REV2 Degrader (R2DG) version 1.2.1 is available today and introduces three entirely new features along with a host of other improvements. Notibly the tool now includes a morphing editor for the gated sequencer. This feature allows users to graphically edit and “degrade” the steps and parameters for all four gated sequencer layers.
Secondly, a new preset morphing feature has been added to the interface. This allows users to morph between two R2DG presets. In combination with GET PATCH FROM REV2 users are able to morph between any two patches on Layer A. Use the drop downs to choose preset A and preset B, then update the number box between in increments of 0.01 to morph between the two presets. For example if you set the value to 0.75 then your REV2 will contain a new patch that is interpolated 75% of the way from preset A to preset B.
The R2DG interface can now be scaled based on screen resolution to maximum, default, or custom dimensions. All of these capabilities are also included in a Windows 10 version of the software which will be available soon. Checkout audiocookbook.org/rev2-patch-degrader for details.
During self-isolation due to COVID-19 my teaching has moved online affording me more time toward individual projects. I had already started a building a morphing editor for the Ashun Sound Machines Hydrasynth, so this is where I have been directing my energy. I expected to release this software closer to mid-summer, but now it’s looking like early to mid-May. In this short video I illustrate one of the ways I use HYDRAMORPH to tease incredible sounds out of this very special instrument. I have also made discounted pre-orders available at 20% off the full release price until the release. From the Purchase page:
HYDRAMORPH™ is a generative sound design tool for the Ashun Sound Machines Hydrasynth polyphonic analog synthesizer. The application is designed to algorithmically morph parameters on the instrument in realtime. Keep playing or record the results as up to 366 (so far) parameters are manipulated! Use HYDRAMORPH to create anything from chaotic, rapidly-changing textures to slow, evolving drones. HYDRAMORPH will help you navigate the expansive sound design possibilities of the Hyrdasynth through realtime morphing of customized parameter sets. Explore endless, unique soundscapes, illustrating how diverse and powerful the Hydrasynth is. This tool will help you uncover new territory hidden within the sonic depths of your instrument.
I’ve made so much music over the years and most of it is sitting on hard drives or gathering dust in neglected corners of the internet. Recently a listener reminded me of an album I made over 6 years ago hidden in one such dusty corner, so I moved it to another dusty corner. The album of electronic music was composed using a dogmatic approach that you can read more about in the liner notes. Bring a duster!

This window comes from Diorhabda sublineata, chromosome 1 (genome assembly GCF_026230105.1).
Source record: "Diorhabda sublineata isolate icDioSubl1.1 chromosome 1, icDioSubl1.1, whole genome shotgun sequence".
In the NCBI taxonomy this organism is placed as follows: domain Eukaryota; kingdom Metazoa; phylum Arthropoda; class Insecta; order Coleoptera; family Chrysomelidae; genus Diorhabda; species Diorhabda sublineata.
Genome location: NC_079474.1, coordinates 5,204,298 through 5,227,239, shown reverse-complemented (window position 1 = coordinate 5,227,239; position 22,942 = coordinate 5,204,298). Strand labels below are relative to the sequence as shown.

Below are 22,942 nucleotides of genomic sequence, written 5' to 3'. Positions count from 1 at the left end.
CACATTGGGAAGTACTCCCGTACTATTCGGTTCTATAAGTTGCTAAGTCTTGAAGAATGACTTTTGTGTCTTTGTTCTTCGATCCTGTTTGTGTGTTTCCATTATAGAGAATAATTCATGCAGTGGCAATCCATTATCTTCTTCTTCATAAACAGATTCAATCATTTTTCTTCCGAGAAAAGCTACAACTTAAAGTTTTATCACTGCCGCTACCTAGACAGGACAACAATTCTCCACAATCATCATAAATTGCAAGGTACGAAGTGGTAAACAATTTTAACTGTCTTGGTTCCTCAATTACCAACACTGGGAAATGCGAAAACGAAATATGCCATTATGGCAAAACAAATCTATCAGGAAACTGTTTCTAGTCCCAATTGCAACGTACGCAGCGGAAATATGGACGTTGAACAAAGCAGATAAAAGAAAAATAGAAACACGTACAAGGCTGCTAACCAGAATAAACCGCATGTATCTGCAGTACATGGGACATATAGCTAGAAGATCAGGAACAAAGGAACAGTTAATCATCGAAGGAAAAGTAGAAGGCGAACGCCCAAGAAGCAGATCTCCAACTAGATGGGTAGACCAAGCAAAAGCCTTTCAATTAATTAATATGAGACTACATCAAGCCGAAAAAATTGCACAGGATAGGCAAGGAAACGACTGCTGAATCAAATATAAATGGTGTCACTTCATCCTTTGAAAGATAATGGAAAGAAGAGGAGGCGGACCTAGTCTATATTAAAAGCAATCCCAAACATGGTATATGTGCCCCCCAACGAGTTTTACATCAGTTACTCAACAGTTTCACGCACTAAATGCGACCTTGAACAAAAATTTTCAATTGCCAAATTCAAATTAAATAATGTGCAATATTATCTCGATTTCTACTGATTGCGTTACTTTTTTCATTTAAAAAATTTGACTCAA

I interpret each set of segments as an arpeggio. The tempo of each arpeggio is decided by the segment length. Shorter segments, drawn more quickly, are paired with faster arpeggios. As the line segments wander up and down I generally interpret the Y axis as pitch, but because the direction of each segment is random the pitches are not exact representations of the paths that are displayed; neither is it the intent to exactly follow the visuals. Instead, musicians interpret the score so that human qualities contrast the computer generated visuals.
The aesthetics of the pieces in this series, both visually and sonically, are secondary to the objectives. First that the scores are composed for the purpose of being read by musician(s). Secondly, the artist(s) have space to improvise within their interpretations. Thirdly (in addition to interpretation) aleatoric elements make the pieces significantly different from one performance to the next. Finally, although the performances vary, distinct characteristics identify each piece.
The objectives of these pieces lead to music that is often atonal and/or atemporal. After about a dozen rehearsals, performances, and recordings with a trio and as a soloist it has become apparent that tonality and timing often do emerge. For example, in Generator the tempi of the arpeggios change with each animated progression from left to right. Arbitrary rests are interspersed with random lengths. This amounts to timing without time signatures. And, since the pitches are left up to the artist the notes performed may or may not be in key. In my performance I chose to use a variety of intervals and scales leading up to the chromatic scale at the conclusion.